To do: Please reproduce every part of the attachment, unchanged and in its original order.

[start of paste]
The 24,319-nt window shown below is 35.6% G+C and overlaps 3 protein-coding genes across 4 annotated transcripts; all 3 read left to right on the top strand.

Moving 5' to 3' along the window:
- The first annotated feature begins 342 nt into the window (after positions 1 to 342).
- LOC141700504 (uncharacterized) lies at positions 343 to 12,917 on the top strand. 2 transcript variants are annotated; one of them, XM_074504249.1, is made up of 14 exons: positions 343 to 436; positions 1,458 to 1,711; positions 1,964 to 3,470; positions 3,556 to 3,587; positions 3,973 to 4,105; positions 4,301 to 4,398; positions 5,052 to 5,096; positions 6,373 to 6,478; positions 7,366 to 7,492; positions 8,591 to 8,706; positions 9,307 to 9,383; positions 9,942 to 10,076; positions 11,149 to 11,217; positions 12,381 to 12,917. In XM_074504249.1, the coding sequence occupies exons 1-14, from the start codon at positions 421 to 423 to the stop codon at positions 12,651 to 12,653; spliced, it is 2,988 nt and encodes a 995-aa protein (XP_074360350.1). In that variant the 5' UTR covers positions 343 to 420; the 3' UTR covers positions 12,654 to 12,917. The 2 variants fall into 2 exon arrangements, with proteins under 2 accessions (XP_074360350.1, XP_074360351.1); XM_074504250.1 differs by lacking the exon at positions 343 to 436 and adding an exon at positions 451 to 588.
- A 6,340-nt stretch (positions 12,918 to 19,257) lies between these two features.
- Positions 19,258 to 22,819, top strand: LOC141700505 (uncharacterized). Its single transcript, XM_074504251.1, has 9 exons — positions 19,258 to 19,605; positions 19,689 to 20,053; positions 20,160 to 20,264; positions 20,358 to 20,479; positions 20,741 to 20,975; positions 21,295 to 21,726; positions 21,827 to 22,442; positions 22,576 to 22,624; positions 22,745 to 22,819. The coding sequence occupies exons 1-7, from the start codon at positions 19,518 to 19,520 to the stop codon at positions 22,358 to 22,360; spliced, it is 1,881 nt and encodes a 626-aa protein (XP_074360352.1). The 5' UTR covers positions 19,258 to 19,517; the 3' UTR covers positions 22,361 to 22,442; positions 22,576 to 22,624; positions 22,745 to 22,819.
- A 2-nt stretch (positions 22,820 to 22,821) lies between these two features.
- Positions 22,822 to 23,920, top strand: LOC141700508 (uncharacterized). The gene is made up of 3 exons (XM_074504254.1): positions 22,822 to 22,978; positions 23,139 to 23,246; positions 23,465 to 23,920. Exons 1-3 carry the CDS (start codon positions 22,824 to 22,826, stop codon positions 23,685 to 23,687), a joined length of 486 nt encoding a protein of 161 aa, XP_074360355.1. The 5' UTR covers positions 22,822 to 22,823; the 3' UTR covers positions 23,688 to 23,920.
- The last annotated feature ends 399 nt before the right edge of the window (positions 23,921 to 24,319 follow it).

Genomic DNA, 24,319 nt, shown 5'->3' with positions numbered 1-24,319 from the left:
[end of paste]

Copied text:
The 24,319-nt window shown below is 35.6% G+C and overlaps 3 protein-coding genes across 4 annotated transcripts; all 3 read left to right on the top strand.

Moving 5' to 3' along the window:
- The first annotated feature begins 342 nt into the window (after positions 1 to 342).
- LOC141700504 (uncharacterized) lies at positions 343 to 12,917 on the top strand. 2 transcript variants are annotated; one of them, XM_074504249.1, is made up of 14 exons: positions 343 to 436; positions 1,458 to 1,711; positions 1,964 to 3,470; positions 3,556 to 3,587; positions 3,973 to 4,105; positions 4,301 to 4,398; positions 5,052 to 5,096; positions 6,373 to 6,478; positions 7,366 to 7,492; positions 8,591 to 8,706; positions 9,307 to 9,383; positions 9,942 to 10,076; positions 11,149 to 11,217; positions 12,381 to 12,917. In XM_074504249.1, the coding sequence occupies exons 1-14, from the start codon at positions 421 to 423 to the stop codon at positions 12,651 to 12,653; spliced, it is 2,988 nt and encodes a 995-aa protein (XP_074360350.1). In that variant the 5' UTR covers positions 343 to 420; the 3' UTR covers positions 12,654 to 12,917. The 2 variants fall into 2 exon arrangements, with proteins under 2 accessions (XP_074360350.1, XP_074360351.1); XM_074504250.1 differs by lacking the exon at positions 343 to 436 and adding an exon at positions 451 to 588.
- A 6,340-nt stretch (positions 12,918 to 19,257) lies between these two features.
- Positions 19,258 to 22,819, top strand: LOC141700505 (uncharacterized). Its single transcript, XM_074504251.1, has 9 exons — positions 19,258 to 19,605; positions 19,689 to 20,053; positions 20,160 to 20,264; positions 20,358 to 20,479; positions 20,741 to 20,975; positions 21,295 to 21,726; positions 21,827 to 22,442; positions 22,576 to 22,624; positions 22,745 to 22,819. The coding sequence occupies exons 1-7, from the start codon at positions 19,518 to 19,520 to the stop codon at positions 22,358 to 22,360; spliced, it is 1,881 nt and encodes a 626-aa protein (XP_074360352.1). The 5' UTR covers positions 19,258 to 19,517; the 3' UTR covers positions 22,361 to 22,442; positions 22,576 to 22,624; positions 22,745 to 22,819.
- A 2-nt stretch (positions 22,820 to 22,821) lies between these two features.
- Positions 22,822 to 23,920, top strand: LOC141700508 (uncharacterized). The gene is made up of 3 exons (XM_074504254.1): positions 22,822 to 22,978; positions 23,139 to 23,246; positions 23,465 to 23,920. Exons 1-3 carry the CDS (start codon positions 22,824 to 22,826, stop codon positions 23,685 to 23,687), a joined length of 486 nt encoding a protein of 161 aa, XP_074360355.1. The 5' UTR covers positions 22,822 to 22,823; the 3' UTR covers positions 23,688 to 23,920.
- The last annotated feature ends 399 nt before the right edge of the window (positions 23,921 to 24,319 follow it).

Genomic DNA, 24,319 nt, shown 5'->3' with positions numbered 1-24,319 from the left: